August 14, 2018

 

CAT is Not OATS…..CAT is so Much More

 

Chris Montagnino,
Managing Director, Compliance Services, Jordan & Jordan
chris.montagnino@jandj.com

 

The Consolidated Audit Trail (“CAT”) is the most significant regulatory requirement impacting order/transaction reporting since the implementation of the Order Audit Trail System (“OATS”) almost 20 years ago.  In many ways it is the most substantial regulatory reporting requirement that the financial industry has ever enacted.  Upon full implementation, the CAT will allow the SEC, FINRA and other regulators the ability to quickly identify order and trade activity of interest in extensive detail, either by particular firms or specific clients, without the need to contact the broker-dealers directly for such information via electronic blue sheet requests.  The breadth of order and transaction information required for the CAT is unprecedented for a single regulation and the burden upon firms to comply will be considerable.  Once fully implemented and the regulators have access to the CAT data, the consolidated data should allow for more streamlined surveillance with a single dataset. 

Although initially proposed almost eight years ago, the SEC has confirmed that the CAT is not going away, in fact it is moving ahead full steam with a current initial implementation scheduled for late 2019.   This article will highlight the substantial differences in CAT from OATS, the challenges firms will face resulting from those differences and actions to consider today in order to prepare for the new requirements.  Make no mistake, CAT is coming and likely applies to your broker-dealer.

Key Differences

Notable distinctions between CAT and OATS include:

  • CAT requires events that were not required in OATS (an example are representative orders such as riskless principal, bunched orders, etc.)
  • CAT requires reporting of the modification or cancellation of internal routes (desk routes in OATS)
  • OATS requires Route events but does not require reporting of the modification or cancellations of Route events whereas CAT does
  • Order Restatement events (resending event information daily for GTC orders) and Order Fulfillment events (used to report instances where a client is provided with an average price fill for their order) are currently required in CAT but do not exist in OATS
  • Additional data elements are required in CAT that were not previously reported in OATS including:
    • Route “results” (accepted, rejected)
    • Clearing number information on certain Trade events
    • Client information via a Firm Designated ID
    • Session IDs
    • Trade and Trader IDs

 

Why Should I Care?

  • We have analyzed the list of approximately 4700 registered SEC broker-dealers and segmented them into CAT eligible versus non-eligible. There are approximately 1700 broker-dealers subject to CAT with approximately 800 that did not previously report to OATS.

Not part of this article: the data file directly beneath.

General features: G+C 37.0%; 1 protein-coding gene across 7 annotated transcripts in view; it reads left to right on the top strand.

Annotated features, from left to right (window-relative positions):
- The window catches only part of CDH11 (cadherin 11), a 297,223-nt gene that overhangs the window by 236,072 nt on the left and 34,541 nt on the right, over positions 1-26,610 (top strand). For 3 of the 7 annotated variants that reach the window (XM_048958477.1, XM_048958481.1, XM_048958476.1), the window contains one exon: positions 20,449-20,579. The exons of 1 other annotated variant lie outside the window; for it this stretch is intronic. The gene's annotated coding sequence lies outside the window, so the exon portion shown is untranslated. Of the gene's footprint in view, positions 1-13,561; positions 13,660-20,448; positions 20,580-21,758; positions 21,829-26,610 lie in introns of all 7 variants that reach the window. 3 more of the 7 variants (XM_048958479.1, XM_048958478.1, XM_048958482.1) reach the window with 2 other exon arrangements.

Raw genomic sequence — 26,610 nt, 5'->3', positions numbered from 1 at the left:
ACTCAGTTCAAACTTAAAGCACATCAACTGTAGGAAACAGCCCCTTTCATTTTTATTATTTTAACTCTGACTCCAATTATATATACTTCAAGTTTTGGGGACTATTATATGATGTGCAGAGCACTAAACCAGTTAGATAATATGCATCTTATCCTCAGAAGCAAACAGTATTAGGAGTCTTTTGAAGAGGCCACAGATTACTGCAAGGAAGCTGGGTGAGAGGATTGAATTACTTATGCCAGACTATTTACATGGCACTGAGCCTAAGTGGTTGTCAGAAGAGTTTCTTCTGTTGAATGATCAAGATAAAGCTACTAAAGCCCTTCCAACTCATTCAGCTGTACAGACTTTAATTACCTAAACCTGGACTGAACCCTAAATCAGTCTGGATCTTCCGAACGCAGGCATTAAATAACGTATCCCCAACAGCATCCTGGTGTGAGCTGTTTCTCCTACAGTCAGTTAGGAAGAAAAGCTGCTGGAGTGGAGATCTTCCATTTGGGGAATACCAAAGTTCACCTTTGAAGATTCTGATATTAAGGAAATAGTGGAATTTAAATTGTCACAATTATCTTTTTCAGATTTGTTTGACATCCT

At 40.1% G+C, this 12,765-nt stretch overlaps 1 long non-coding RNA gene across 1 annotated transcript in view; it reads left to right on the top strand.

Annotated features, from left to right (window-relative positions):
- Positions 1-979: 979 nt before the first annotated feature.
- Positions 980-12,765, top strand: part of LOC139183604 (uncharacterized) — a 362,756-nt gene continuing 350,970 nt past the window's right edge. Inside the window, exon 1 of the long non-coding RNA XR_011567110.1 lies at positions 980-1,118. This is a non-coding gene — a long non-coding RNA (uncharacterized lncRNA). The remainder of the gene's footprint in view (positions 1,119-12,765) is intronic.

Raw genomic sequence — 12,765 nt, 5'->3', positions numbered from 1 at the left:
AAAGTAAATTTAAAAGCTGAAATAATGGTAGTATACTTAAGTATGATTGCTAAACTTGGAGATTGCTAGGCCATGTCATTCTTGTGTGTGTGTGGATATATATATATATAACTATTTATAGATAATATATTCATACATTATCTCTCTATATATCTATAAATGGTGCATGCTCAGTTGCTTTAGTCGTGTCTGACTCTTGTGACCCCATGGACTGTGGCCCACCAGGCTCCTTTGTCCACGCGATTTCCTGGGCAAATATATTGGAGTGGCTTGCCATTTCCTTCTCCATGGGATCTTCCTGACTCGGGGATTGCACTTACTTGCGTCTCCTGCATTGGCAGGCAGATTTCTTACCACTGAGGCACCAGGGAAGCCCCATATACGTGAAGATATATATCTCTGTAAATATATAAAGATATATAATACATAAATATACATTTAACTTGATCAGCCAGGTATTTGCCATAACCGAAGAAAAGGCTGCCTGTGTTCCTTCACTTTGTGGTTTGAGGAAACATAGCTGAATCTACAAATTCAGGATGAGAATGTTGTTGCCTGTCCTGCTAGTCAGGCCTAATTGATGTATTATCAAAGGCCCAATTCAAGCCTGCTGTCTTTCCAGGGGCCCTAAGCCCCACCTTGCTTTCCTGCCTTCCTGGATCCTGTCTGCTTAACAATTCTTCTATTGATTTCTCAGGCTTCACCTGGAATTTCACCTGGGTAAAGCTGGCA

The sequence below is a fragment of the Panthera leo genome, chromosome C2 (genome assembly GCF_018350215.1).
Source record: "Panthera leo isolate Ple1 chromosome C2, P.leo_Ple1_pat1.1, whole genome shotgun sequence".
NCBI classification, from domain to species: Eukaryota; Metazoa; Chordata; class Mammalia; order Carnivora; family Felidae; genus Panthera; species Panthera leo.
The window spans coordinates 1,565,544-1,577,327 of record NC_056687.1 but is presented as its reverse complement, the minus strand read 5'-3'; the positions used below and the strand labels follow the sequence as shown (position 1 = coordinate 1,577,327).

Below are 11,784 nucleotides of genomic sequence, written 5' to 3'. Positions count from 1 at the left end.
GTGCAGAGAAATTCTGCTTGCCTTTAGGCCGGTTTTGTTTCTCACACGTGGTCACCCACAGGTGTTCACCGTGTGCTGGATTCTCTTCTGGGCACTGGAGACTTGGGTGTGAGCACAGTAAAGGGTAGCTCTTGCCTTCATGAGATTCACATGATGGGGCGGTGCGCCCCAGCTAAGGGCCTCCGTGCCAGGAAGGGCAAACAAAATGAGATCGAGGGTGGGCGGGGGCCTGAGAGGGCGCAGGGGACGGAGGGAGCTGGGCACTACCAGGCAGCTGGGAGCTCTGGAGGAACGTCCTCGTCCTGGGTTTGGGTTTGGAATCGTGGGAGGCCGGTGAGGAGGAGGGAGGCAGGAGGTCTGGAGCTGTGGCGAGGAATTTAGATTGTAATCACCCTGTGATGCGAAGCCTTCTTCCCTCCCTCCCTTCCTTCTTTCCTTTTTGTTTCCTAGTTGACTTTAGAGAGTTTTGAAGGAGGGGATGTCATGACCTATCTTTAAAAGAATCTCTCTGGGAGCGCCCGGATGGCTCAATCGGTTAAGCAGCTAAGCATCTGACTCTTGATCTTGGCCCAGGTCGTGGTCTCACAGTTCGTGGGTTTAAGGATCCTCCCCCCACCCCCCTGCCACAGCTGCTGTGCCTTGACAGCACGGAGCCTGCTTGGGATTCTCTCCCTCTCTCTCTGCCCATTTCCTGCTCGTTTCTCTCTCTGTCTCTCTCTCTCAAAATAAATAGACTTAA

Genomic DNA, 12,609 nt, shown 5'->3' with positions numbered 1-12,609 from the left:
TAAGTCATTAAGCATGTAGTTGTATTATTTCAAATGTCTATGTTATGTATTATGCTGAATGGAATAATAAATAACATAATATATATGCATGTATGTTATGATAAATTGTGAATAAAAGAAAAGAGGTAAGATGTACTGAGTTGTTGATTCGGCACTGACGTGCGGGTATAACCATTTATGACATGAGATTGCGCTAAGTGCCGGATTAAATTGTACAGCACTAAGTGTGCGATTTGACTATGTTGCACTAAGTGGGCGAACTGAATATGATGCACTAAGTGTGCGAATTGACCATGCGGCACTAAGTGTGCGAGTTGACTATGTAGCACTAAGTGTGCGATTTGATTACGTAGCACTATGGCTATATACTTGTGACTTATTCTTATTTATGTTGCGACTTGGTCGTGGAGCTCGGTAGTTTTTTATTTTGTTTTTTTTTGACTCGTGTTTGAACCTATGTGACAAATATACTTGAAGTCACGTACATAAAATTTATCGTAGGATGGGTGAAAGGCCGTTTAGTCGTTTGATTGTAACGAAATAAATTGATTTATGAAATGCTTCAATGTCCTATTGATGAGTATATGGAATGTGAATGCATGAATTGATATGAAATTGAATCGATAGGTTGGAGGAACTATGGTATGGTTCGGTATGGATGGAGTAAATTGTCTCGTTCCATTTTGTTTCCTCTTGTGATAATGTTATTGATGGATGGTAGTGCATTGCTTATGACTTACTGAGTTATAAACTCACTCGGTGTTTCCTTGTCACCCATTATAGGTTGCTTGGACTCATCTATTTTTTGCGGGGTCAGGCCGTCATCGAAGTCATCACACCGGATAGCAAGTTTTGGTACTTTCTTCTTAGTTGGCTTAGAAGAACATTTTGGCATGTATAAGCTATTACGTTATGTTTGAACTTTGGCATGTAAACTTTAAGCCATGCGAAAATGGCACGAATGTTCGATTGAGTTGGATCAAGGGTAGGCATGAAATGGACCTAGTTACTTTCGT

• Current OATS reporting models will not work.  Whether you report directly or use your order management system (“OMS”) vendor or clearing firm, changes must be made to capture and report CAT required data.   As an example, OATS does not require the transfer of order information between OMS and execution management systems (“EMS”), while CAT does.
  • Account identifying information, referred to in CAT as a Firm Designated ID, and order IDs would need to traverse across the different technology processing points to be specifically reported to CAT. Most internal OMS/EMS systems, as well as vendor systems, do not have that capability today.
  • Dual reporting to OATS and CAT will be required, at least initially. Both will have disparate error correction timeframes and repair processes that firms will have to negotiate for full compliance. 

Action Points – The Way Forward…

  • For those firms that have never reported to OATS and are subject to CAT, the immediate task is to understand impending compliance dates and reporting alternatives.
  • If OATS reporting is currently handled through your clearing firm or OMS/EMS vendor, understand how their new service, if they plan to expand, affects you. If you use an OATS reporting vendor, assess if they will provide a CAT service. The pricing will most likely change due to the added complexity. If you use only one clearing firm or only one OMS, the task should be easier.
  • Get your customer information and account identifiers consistent from application to application. This may have always been on your firm’s to-do list as a nice-to-have, now it’s necessary for accurate CAT reporting.
  • Consolidate all order information from various external and internal systems into a data lake or hub for ease and consistency of reporting.
  • Assess CAT processing alternatives including whether CAT reporting can be consolidated with other services.   As mentioned earlier, CAT provides a number of opportunities to centrally manage your data, perform more-focused internal surveillance, and may reduce the burden of response to regulatory inquiries which collectively can serve to potentially reduce your firm’s cost associated with regulatory reporting and data management.

In summary, CAT is happening and continually changing, but for the first time we have a clear, believable path forward.